- Raddish Kids: If your kiddo is interested in cooking, you’ve got to check out Raddish Kids’ virtual cooking camp. Each week covers a different theme, from Around the World to Bake Shop. The camps are designed for kids ages 8 to 13 and run daily for one week each. Follow their page on Outschool to be notified when you can sign up; you can also check out their recorded one-time classes in the meantime.
- MarcoPolo World School: Keep the summer boredom away with this fun digital learning platform. Kids ages three to seven can learn STEAM concepts while watching videos and participating in interactive online activities. You can try it out with a 30-day free trial; after that, it’s $9.99 a month.
- Camp Creativity at Michael's: Does your artist dream of paint, paper, glitter and glue? If so, Michael’s Camp Creativity is the perfect way to beat summer brain drain. Kids come in on Mon., Wed. and Fri. from 10:00 am-12:00 pm to work on projects that have fun themes like Zoo Adventures, World Explorers and Sea Treasures. There are new crafts each day, Friday is a slime-themed project, and kids get stickers and coloring pages to collect for each session they attend.
Virtual Camps That Offer a Little of Everything
- Activity Hero Camps: Kids ages 6–16 can find an e-learning camp that interests them, from forensic science to cartoon-drawing. You can even find classes that brush up on skills like public speaking or entrepreneurship.
- Blue Sky Kids Virtual Camp: Daily, hourlong private or semi-private sessions move at the pace of your child, exploring interests like coding, cooking, comedy/improv, art, chess, magic, or songwriting.
- Brain Chase: Give your kids an exciting and engaging adventure this summer by joining forces with Mae Merriweather from the Grayson Academy of Antiquities. Starting on Jun. 1, 2020, your tiny treasure hunter can join other participants from all over the world to work hard, have fun and decode the clues that will lead one lucky winner to the mysterious Sunstone of Cortes. How does it work? Kids will choose three electives out of 15 (depending on which package you select), including math, engineering, cooking, typing and even yoga, to solve each weekly challenge. Once solved, an original webisode containing the next hidden clue will be unlocked. The first treasure hunter to solve the mystery will jet off to unearth the real buried treasure—$1,000 in gold!
- Camp Cloud Virtual Camp: Kids ages 8–17 are placed into different teams, which meet every day, and activities that kids can complete on their own are also emailed out every day. Campers can focus on different topics, like pet care, STEM, or performing arts.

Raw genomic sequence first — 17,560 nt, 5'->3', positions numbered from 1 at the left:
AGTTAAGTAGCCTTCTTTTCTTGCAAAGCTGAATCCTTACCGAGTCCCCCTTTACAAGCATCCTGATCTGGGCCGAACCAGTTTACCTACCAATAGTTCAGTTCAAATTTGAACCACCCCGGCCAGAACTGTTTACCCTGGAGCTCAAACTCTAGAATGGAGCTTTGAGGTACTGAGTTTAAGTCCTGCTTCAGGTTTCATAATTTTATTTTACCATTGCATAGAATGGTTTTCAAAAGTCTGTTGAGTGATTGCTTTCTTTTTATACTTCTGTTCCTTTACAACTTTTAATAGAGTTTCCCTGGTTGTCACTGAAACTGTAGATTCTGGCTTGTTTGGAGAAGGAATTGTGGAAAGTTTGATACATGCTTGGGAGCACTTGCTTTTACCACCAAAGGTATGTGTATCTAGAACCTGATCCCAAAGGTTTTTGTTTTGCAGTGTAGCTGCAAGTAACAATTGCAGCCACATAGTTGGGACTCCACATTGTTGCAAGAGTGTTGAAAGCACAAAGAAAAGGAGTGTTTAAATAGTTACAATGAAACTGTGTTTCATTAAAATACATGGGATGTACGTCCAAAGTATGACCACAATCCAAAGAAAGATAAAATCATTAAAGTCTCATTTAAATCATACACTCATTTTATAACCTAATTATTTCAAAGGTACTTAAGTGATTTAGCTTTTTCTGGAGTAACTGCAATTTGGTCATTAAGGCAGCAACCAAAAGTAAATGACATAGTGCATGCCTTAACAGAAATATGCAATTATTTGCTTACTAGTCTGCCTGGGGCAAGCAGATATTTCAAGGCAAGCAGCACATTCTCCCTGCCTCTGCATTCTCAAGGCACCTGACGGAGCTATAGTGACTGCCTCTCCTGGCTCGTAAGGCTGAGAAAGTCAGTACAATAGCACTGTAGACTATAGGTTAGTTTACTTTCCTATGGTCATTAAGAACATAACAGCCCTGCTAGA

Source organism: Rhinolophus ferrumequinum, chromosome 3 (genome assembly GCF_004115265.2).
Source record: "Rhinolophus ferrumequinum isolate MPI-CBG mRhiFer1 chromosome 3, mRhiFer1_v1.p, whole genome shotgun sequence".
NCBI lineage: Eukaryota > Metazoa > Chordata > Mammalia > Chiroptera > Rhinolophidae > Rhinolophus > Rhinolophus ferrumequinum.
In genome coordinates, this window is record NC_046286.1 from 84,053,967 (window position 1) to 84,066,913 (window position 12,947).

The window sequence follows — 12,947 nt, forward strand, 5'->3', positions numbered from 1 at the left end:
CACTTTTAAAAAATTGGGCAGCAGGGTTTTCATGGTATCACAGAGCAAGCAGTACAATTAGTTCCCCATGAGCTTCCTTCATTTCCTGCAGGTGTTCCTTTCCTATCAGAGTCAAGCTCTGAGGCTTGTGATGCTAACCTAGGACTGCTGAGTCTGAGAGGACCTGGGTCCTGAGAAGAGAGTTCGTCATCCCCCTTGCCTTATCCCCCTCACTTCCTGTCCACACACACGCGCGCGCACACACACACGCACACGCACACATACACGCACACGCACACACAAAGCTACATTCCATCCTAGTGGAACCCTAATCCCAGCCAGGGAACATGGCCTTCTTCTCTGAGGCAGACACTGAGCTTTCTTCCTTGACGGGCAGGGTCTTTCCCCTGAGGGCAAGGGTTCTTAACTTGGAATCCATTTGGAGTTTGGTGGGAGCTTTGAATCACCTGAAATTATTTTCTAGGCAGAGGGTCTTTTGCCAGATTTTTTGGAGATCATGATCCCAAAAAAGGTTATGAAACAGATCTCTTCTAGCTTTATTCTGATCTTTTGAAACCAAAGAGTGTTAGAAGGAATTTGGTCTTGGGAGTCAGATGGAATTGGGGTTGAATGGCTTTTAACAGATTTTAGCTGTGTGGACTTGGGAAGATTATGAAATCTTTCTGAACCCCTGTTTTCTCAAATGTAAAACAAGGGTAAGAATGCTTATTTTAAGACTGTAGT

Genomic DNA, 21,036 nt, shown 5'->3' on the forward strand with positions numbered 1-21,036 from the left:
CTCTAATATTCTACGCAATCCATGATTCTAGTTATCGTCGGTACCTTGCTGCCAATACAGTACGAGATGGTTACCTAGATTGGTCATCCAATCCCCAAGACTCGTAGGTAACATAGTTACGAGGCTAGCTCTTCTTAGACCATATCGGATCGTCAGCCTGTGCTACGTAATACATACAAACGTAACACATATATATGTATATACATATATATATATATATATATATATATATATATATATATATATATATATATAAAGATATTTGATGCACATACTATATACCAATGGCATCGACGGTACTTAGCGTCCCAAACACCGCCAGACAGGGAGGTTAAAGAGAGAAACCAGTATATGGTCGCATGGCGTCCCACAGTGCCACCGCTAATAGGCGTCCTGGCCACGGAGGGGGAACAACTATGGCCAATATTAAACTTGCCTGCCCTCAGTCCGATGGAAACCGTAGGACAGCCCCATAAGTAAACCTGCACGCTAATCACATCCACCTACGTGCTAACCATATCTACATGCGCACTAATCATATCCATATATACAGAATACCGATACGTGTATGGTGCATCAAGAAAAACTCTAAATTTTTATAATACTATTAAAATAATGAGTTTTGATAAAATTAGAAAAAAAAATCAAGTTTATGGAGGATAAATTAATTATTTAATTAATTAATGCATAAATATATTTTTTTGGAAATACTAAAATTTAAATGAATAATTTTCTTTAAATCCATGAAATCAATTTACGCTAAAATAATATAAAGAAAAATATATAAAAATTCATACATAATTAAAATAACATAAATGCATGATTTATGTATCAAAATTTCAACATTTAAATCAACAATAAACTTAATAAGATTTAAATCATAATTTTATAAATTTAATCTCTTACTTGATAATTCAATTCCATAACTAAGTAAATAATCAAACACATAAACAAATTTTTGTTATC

- Happy Camper Live: You can find sports, art, music, cooking, and performing activities, along with quintessential camp experiences like campfire songs at this site, co-created by a camp expert: Steve Slavin, creator of the show Salute Your Shorts; many of the activities are available for free.
- Camp Supernow: New sessions for kids age 5–11 start every Monday, and each week has a new theme, including fables and fairytales, Renaissance Fair, and Explorer's Club. Campers are sorted into virtual cabins of 6 to 8 students and meet daily for counselor-guided activities, and then there are optional camp-wide activities kids can also join.
- Camp EDMO: This camp offers either half-day or full-day programs focused on social-emotional learning for kids in pre-k through eighth grade. The day mixes counselor-led programming with activities that offer screen time breaks.
- Outschool: If you need to fit camp into a tricky schedule, you can sort through tons of virtual camps via Outschool based on age, meeting time/duration, or level of interest. Classes include everything from Wings of Fire dragon drawing and writing to Harry Potter-themed creative writing.
- Teachers Who Tutor Virtual Summer Camp 2020: If you want to give your kids an academic brush-up to help develop skills they may have not honed during remote learning during the school year, or if you're looking to fight the dreaded "summer slide," Teachers Who Tutor has grade-specific fundamentals for grades K–5 as well as electives for grades K–12.
- Camp OshKosh: Iconic brand OshKosh will launch a virtual summer program kids can access from home. They'll be your camp director and guide activities that'll keep kids occupied and bring up classic camp memories for parents, too. Ideal for kids seven and up, Camp OshKosh will keep them active, inspired and having fun this summer. This fun program will launch on June 15th, and you'll be able to find more details here on that date.